04/04/2017

Protected health information at risk, FBI warns


The FBI in a private industry notification warned health care providers that cybercriminals are actively targeting File Transfer Protocol (FTP) servers “operating in ‘anonymous’ mode and associated with medical and dental facilities to access protected health information (PHI) and personally identifiable information (PII) in order to intimidate, harass and blackmail business owners.”

The notification, issued March 22, cites research from 2015 indicating that more than 1 million FTP servers were configured to allow anonymous access. This anonymous extension lets a user “authenticate to the FTP server” with a common username and either bypass submitting a password or submitting a generic one.

In addition to purposes of intimidation, harassment and blackmail, cybercriminals can access some servers to store malicious tools and launch targeted cyberattacks. “In general, any misconfigured or unsecured server operating on a business network on which sensitive data is stored or processed exposes the business to data theft and compromise by cybercriminals who can use the data for criminal purposes such as blackmail, identity theft or financial fraud,” the notice states.

FBI recommendations

The FBI recommends that dental and medical health care entities ask their information technology personnel to check networks for FTP servers running in anonymous mode and ensure that “sensitive PHI or PII is not stored on the server.”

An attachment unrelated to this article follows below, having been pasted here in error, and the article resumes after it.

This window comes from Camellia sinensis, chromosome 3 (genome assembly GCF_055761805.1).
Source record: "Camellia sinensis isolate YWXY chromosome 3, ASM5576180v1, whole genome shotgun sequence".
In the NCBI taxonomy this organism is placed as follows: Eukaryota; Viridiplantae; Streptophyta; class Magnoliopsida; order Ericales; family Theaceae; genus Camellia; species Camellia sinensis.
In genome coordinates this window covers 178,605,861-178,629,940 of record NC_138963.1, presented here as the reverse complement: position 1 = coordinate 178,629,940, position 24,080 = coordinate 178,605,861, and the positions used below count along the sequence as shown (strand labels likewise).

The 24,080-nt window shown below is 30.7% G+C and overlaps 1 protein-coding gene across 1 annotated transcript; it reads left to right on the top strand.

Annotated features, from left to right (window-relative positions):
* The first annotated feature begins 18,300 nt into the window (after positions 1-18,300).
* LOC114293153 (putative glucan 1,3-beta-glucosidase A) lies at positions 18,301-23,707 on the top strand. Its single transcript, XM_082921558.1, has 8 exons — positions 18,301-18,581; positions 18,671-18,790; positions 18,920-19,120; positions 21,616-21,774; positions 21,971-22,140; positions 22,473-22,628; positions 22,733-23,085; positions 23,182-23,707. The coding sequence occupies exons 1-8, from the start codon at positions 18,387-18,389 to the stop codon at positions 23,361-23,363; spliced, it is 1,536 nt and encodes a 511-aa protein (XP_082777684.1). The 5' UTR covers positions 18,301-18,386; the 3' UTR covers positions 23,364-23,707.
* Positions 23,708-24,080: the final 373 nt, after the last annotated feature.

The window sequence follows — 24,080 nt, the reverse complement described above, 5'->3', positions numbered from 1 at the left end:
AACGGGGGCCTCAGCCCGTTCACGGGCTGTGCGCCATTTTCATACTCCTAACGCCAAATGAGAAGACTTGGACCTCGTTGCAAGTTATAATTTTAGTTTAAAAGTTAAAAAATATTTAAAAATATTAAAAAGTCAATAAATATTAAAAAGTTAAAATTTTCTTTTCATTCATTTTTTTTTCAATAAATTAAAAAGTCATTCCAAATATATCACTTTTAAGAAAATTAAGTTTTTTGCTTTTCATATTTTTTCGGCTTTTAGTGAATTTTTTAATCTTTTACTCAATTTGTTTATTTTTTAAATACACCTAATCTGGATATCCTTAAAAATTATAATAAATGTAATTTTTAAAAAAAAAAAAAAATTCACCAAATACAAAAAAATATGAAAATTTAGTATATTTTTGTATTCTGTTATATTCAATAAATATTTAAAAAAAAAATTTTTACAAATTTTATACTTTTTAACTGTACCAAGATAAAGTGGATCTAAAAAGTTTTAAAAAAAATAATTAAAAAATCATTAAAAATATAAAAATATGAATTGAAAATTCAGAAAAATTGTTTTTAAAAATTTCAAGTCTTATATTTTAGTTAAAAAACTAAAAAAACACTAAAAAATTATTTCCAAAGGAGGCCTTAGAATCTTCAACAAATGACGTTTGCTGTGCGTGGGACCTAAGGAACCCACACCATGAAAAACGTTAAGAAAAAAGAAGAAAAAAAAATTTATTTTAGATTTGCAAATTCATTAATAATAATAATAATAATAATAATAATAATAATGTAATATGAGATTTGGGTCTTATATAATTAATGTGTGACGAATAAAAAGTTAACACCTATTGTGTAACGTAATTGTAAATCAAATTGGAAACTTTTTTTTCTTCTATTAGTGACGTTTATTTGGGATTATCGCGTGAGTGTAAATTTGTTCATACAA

Health care providers can contact their local FBI field office with questions concerning the notice.



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The National Cyber Security Alliance cites a surprising statistic: 60 percent of small businesses will close within six months of a cyberattack. And cybercriminals are more frequently targeting small businesses and organizations, which were once considered a lesser target. Now, cybercriminals exploit small businesses to gain access to bigger businesses through the distribution chain or payment portals.

HIPAA-covered entities that experienced a breach of protected health information in 2016 are required to notify the secretary of the U.S. Department of Health and Human Services, regardless of the size of the breach. An entity’s reporting obligations will depend on whether the breach incident affected fewer than 500 individuals or 500 or more individuals.

CDA has fielded calls recently from dental practices wishing to learn more about the risk analysis required of all entities covered by the Health Insurance Portability and Accountability Act. Coincidentally, in response to the rapid rise of ransomware attacks, the U.S. Department of Health and Human Services’ Office of Civil Rights in July issued new guidance for health care providers.

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